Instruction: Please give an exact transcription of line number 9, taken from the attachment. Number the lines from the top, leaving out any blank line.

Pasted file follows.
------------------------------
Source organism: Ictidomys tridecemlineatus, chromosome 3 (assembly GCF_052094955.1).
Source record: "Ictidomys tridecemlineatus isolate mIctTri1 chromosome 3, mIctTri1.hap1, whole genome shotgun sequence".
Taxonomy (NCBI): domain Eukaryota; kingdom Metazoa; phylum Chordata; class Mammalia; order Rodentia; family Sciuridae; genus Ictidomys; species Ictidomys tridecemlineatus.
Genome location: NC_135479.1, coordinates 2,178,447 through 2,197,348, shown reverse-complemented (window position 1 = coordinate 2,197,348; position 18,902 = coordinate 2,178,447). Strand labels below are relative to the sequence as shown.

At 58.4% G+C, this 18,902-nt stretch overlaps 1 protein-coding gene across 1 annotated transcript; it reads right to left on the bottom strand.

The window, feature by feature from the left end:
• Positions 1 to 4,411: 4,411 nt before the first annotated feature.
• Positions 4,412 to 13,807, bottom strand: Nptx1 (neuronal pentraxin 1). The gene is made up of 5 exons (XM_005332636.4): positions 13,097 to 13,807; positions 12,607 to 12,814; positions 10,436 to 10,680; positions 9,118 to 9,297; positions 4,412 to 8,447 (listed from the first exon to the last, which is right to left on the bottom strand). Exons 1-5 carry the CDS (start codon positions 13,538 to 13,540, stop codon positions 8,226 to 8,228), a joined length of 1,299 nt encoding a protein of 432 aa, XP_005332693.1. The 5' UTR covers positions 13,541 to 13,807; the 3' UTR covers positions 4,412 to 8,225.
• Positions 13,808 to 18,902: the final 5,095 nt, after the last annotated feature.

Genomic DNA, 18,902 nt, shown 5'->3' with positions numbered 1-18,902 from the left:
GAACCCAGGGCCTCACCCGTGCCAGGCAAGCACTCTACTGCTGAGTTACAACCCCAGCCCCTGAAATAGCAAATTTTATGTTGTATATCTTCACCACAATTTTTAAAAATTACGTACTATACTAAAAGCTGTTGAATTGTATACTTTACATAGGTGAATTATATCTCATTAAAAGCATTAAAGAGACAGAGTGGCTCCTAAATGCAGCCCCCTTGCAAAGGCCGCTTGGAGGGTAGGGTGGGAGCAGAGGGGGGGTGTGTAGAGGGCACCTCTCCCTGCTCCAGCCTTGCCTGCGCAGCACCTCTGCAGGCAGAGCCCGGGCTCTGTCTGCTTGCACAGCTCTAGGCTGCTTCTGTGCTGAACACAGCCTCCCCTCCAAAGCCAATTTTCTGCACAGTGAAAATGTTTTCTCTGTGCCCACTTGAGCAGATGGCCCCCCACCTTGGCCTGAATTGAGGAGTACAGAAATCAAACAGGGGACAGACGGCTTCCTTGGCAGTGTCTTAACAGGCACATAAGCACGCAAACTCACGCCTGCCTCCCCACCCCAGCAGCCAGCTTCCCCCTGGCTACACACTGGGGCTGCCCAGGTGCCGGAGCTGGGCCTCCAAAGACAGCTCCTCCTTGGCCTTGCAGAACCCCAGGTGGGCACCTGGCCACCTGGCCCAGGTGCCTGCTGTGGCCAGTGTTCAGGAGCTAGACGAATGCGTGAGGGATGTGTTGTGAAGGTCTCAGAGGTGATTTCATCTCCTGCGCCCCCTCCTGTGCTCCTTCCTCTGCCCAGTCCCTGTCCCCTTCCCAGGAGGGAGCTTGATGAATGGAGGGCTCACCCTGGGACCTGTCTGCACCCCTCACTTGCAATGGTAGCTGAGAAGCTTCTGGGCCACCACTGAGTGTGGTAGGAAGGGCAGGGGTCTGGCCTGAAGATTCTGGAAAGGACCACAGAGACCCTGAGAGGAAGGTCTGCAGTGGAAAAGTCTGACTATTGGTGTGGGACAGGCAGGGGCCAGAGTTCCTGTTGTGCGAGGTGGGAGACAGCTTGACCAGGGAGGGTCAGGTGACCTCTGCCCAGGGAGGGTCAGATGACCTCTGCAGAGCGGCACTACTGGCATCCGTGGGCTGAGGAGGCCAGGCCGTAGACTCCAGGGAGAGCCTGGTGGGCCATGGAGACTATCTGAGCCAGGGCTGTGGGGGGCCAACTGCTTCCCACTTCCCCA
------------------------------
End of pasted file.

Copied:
• Positions 13,808 to 18,902: the final 5,095 nt, after the last annotated feature.